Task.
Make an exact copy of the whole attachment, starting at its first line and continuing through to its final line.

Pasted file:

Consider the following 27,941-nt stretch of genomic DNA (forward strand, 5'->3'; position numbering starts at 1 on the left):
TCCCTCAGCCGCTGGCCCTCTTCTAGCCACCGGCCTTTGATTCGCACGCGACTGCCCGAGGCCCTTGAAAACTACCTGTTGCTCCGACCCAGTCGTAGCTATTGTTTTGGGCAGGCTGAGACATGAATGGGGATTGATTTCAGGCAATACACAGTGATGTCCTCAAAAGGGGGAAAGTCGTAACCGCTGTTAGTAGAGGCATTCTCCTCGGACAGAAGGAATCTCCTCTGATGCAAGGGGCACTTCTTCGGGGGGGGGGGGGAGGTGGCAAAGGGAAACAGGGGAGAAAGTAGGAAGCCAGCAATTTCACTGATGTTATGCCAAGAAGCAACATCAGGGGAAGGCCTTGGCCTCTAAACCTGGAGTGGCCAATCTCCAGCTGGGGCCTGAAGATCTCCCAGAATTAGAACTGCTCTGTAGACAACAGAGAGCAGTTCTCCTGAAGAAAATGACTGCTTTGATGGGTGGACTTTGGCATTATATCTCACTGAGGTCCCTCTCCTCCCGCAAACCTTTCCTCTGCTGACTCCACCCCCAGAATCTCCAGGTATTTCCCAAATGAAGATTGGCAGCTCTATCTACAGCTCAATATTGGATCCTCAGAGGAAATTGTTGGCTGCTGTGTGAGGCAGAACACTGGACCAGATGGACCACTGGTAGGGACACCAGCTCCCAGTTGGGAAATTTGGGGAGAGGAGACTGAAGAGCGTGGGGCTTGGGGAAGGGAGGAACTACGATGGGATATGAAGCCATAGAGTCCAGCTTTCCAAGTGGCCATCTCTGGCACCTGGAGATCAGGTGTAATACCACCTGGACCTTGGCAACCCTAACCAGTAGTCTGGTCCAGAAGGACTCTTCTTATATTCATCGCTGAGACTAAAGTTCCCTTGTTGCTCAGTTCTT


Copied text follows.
Consider the following 27,941-nt stretch of genomic DNA (forward strand, 5'->3'; position numbering starts at 1 on the left):
TCCCTCAGCCGCTGGCCCTCTTCTAGCCACCGGCCTTTGATTCGCACGCGACTGCCCGAGGCCCTTGAAAACTACCTGTTGCTCCGACCCAGTCGTAGCTATTGTTTTGGGCAGGCTGAGACATGAATGGGGATTGATTTCAGGCAATACACAGTGATGTCCTCAAAAGGGGGAAAGTCGTAACCGCTGTTAGTAGAGGCATTCTCCTCGGACAGAAGGAATCTCCTCTGATGCAAGGGGCACTTCTTCGGGGGGGGGGGGGAGGTGGCAAAGGGAAACAGGGGAGAAAGTAGGAAGCCAGCAATTTCACTGATGTTATGCCAAGAAGCAACATCAGGGGAAGGCCTTGGCCTCTAAACCTGGAGTGGCCAATCTCCAGCTGGGGCCTGAAGATCTCCCAGAATTAGAACTGCTCTGTAGACAACAGAGAGCAGTTCTCCTGAAGAAAATGACTGCTTTGATGGGTGGACTTTGGCATTATATCTCACTGAGGTCCCTCTCCTCCCGCAAACCTTTCCTCTGCTGACTCCACCCCCAGAATCTCCAGGTATTTCCCAAATGAAGATTGGCAGCTCTATCTACAGCTCAATATTGGATCCTCAGAGGAAATTGTTGGCTGCTGTGTGAGGCAGAACACTGGACCAGATGGACCACTGGTAGGGACACCAGCTCCCAGTTGGGAAATTTGGGGAGAGGAGACTGAAGAGCGTGGGGCTTGGGGAAGGGAGGAACTACGATGGGATATGAAGCCATAGAGTCCAGCTTTCCAAGTGGCCATCTCTGGCACCTGGAGATCAGGTGTAATACCACCTGGACCTTGGCAACCCTAACCAGTAGTCTGGTCCAGAAGGACTCTTCTTATATTCATCGCTGAGACTAAAGTTCCCTTGTTGCTCAGTTCTT